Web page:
At the start of the year, school returns and everything is new for students. A new classroom, new teacher, new equipment, and for some, even a new school. Your child may have a sense of excitement about starting the new school year, for others, perhaps they might be feeling a little daunted by or apprehensive about these changes.

I can still vividly recall when my own family moved from England to Australia and I started Year 2 in a new school, in a new country. Funnily enough, my most easily recalled memory from that time is being told by another little girl in my first few weeks that she was “dobbing on me”, I went home in tears having no idea what being “dobbed on” actually meant, but knowing it wasn’t anything good.

Aside from my quick immersion into Australian slang, what I understand now as a Psychologist is that my developing brain processed this as a threat and responded accordingly, which is one of the reasons three decades later I can still easily recall this experience.

This capacity to give greater attention and focus to the things that go wrong, and to remember and recall negative things far more, when compared to positive things, is known as the negativity bias (Vaish, Grossman, & Woodward, 2008).

This phenomenon means that negative information is processed more thoroughly by our brain and can have more of an impact on us (Baumeister, Bratslavsky, Finkenauer, & Vohs, 2001). To reflect on the real-world applications of this, consider how often children and adults alike come home and give more energy and attention to the things that went wrong in their day. It might be something that went wrong in the playground, getting something wrong in class, a negative interaction with a work colleague or bad traffic on the way home.

While such a memory bias has an evolutionary advantage in that it can help children to predict potentially threatening situations in the future (Baltazar, Shutts, & Kinzler, 2012) we also want to cultivate the skills in children (and adults) so they can counteract this bias when it is unhelpful or unhealthy.

As part of the wellbeing approach at PLC, students in the Junior School and those entering Year 7 complete the Positive Detective Programme ( at the start of the year.

This programme is designed to support students to pay greater attention to and focus more on the things that go right in their day and share these experiences with others. The commencement of a new school year is a particularly powerful time to build these skills, given it is a time of change.

What can families do to overcome the Negativity Bias:

  • Be intentional every day to take notice of the good things.
  • Back praise others (as opposed to back stabbing) by telling others about the good things you see in your family, friends, children or colleagues.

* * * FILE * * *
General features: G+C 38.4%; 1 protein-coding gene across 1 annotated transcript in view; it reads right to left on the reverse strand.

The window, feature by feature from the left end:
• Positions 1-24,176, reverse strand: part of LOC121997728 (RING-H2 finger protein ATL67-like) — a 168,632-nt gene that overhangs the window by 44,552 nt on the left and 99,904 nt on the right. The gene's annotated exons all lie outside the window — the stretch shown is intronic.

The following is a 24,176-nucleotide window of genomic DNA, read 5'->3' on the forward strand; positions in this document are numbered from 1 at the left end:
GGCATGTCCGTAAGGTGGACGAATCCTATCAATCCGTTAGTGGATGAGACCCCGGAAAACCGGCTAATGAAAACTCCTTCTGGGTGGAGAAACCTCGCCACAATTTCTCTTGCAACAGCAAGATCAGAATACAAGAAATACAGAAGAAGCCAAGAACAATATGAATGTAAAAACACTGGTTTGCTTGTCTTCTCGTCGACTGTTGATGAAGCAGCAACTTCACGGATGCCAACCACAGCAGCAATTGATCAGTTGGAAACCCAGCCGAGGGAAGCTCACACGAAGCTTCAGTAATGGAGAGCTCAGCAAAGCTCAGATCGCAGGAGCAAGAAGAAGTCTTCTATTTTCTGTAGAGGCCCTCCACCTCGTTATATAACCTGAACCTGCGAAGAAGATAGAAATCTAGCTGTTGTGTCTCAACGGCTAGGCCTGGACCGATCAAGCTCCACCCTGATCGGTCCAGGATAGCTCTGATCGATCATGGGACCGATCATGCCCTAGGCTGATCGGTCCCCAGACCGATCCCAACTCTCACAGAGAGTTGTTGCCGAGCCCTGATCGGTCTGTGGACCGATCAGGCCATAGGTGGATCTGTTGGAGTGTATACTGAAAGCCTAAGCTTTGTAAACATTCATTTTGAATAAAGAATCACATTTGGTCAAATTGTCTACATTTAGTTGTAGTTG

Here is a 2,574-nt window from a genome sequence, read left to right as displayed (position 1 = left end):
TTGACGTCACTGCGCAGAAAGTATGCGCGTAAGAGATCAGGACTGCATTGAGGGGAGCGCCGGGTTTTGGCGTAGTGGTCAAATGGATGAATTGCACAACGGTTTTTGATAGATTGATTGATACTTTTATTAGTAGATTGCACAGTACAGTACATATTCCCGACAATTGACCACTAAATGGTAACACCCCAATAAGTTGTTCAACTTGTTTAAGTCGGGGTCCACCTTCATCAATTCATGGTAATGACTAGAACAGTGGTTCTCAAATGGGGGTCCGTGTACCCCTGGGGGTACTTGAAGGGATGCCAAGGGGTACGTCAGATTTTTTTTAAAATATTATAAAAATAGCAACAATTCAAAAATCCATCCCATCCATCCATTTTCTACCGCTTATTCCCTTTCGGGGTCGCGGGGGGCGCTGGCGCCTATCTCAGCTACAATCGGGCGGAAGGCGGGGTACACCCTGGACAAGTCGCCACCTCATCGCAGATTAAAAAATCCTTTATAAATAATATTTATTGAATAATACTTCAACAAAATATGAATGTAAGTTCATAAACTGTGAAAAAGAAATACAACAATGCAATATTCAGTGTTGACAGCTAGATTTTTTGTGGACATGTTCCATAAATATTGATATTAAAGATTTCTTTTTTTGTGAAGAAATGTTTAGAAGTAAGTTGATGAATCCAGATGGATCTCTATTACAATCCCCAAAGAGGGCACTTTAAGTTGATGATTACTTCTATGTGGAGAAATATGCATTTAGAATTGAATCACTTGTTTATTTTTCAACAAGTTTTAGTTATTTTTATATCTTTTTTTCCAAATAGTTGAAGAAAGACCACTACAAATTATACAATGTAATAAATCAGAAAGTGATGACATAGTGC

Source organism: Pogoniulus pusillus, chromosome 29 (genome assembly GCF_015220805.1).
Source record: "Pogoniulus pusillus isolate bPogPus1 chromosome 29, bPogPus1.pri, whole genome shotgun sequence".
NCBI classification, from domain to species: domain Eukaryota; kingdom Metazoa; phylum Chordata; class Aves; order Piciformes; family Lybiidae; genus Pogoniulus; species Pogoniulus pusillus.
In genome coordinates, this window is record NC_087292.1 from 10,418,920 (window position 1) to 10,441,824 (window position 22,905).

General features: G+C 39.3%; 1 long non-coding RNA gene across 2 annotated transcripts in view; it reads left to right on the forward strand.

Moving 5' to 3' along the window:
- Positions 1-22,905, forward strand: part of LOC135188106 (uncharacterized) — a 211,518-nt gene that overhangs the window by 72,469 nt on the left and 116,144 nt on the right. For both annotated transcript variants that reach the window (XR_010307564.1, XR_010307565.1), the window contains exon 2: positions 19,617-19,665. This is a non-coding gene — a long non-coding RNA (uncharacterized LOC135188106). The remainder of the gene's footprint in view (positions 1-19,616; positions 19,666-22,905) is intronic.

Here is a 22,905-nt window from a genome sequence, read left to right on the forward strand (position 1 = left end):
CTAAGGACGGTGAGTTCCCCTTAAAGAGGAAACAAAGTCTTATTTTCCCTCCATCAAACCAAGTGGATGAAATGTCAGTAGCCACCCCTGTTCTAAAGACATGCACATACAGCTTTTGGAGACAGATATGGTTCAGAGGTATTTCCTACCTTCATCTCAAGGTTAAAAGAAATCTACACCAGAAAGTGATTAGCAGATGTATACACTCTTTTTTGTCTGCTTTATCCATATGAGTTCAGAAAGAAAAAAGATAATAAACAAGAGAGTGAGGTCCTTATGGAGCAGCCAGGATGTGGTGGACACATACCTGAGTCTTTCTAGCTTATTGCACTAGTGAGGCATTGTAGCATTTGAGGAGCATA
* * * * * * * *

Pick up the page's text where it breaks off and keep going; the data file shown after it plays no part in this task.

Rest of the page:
• Practice savouring by being mindful of the good things and pausing to linger on them, extending the positive emotions you experience and recalling them again in the future.
  • When greeting your children at the end of the day ask them positive questions such as what went well during their day or what they enjoyed most.
  • Create a ritual to look for the good. This may be making an intention to share as a family at the dinner table or before bed the good things from your day or keeping a ‘good stuff’ journal.
  • Practice ‘Strength Based Parenting’ by intentionally focusing on your child’s strengths, assets and abilities. For parents interested in completing an online course on this topic, PLC parents have been offered a 10% discount using the code ‘10off’ for the Strength Switch online course.

By Laura Allison, Director of Wellbeing PLC Perth.



Baltazar, N. C., Shutts, K., & Kinzler, K. D. (2012). Children show heightened memory for threatening social actions. Journal of Experimental Child Psychology112(1), 102–110.

Baumeister, R. F., Bratslavsky, E., Finkenauer, C., & Vohs, K. D. (2001). Bad Is Stronger Than Good. Review of General Psychology5(4), 323–370.

Vaish, A., Grossman, T., & Woodward, A. (2008). Not all emotions are created equal: the negativity bias in social-emotional development, 134(3), 383–403.

About the Author:

Laura Allison (BSc, BPsych, MPsych, ProfCertEd(PosEd)) is a registered psychologist currently employed as the Director of Wellbeing at PLC Perth and as a member of the school’s Senior Leadership Team.

Laura has worked across the Government, Catholic and Independent sectors and is highly recognised for her expertise in the field of mental health in education, most recently being the recipient of the 2015 WA School Psychologist of the Year Award.

She is currently completing a PhD exploring the relationship between teacher practice and student wellbeing.

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